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Can Murdoch and Microsoft Save the Newspaper World?

David Silversmith
David Silversmith

News Corp chief executive Rupert Murdoch has said that readers will start paying fees to read his papers within the next year and that the News Corp will probably remove its stories from Google news searches.  While Internet pundits have laughed at Murdoch - Microsoft could change the game.

Rupert Murdoch’s has been on a crusade to blame Google for the failing newspaper business model.  He has emerged as the champion for other news publishers in his criticism of the evil content-stealing Google. Murdoch's claim, one shared by those who believe that content is king is that Google is “stealing” content not simply helping people find it.

The latest revelation in this paid versus free and internet versus newspaper battle comes from the Financial Times.  The story reads that  "Microsoft has had discussions with News Corp over a plan that would involve the media company’s being paid to “de-index” its news websites from Google, setting the scene for a search engine battle that could offer a ray of light to the newspaper industry."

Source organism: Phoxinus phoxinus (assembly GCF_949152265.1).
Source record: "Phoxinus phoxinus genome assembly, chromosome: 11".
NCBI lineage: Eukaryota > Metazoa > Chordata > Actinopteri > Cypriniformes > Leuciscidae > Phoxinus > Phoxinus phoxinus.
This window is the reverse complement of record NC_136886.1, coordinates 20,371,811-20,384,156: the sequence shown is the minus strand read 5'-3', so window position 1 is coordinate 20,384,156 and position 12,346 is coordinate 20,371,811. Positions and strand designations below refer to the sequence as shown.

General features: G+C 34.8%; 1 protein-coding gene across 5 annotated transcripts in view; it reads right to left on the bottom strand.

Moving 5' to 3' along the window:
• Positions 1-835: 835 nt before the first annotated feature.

But not only are Murdoch and Microsoft talking, but it appears that Microsoft has also approached other publishers to persuade them to remove their sites from Google’s search engine.  One website publisher approached by Microsoft said that the plan “puts enormous value on content if search engines are prepared to pay us to index with them”.

Microsoft is, of course, most interested in hurting Google.  If Microsoft creates a market where the search engines have to pay for content, Google's margins would change dramatically.  Certainly Google could be effective and profitable - but the massive profits that Google has seen would certainly shrink if they have to pay for content that is indexed in their engines.

Just a few days ago, Murdoch seemed to be tilting at windmills trying to save the newspaper industry.  But with Microsoft by his side, he might just be able to tilt a few windmills and slow the declines in the news industry.

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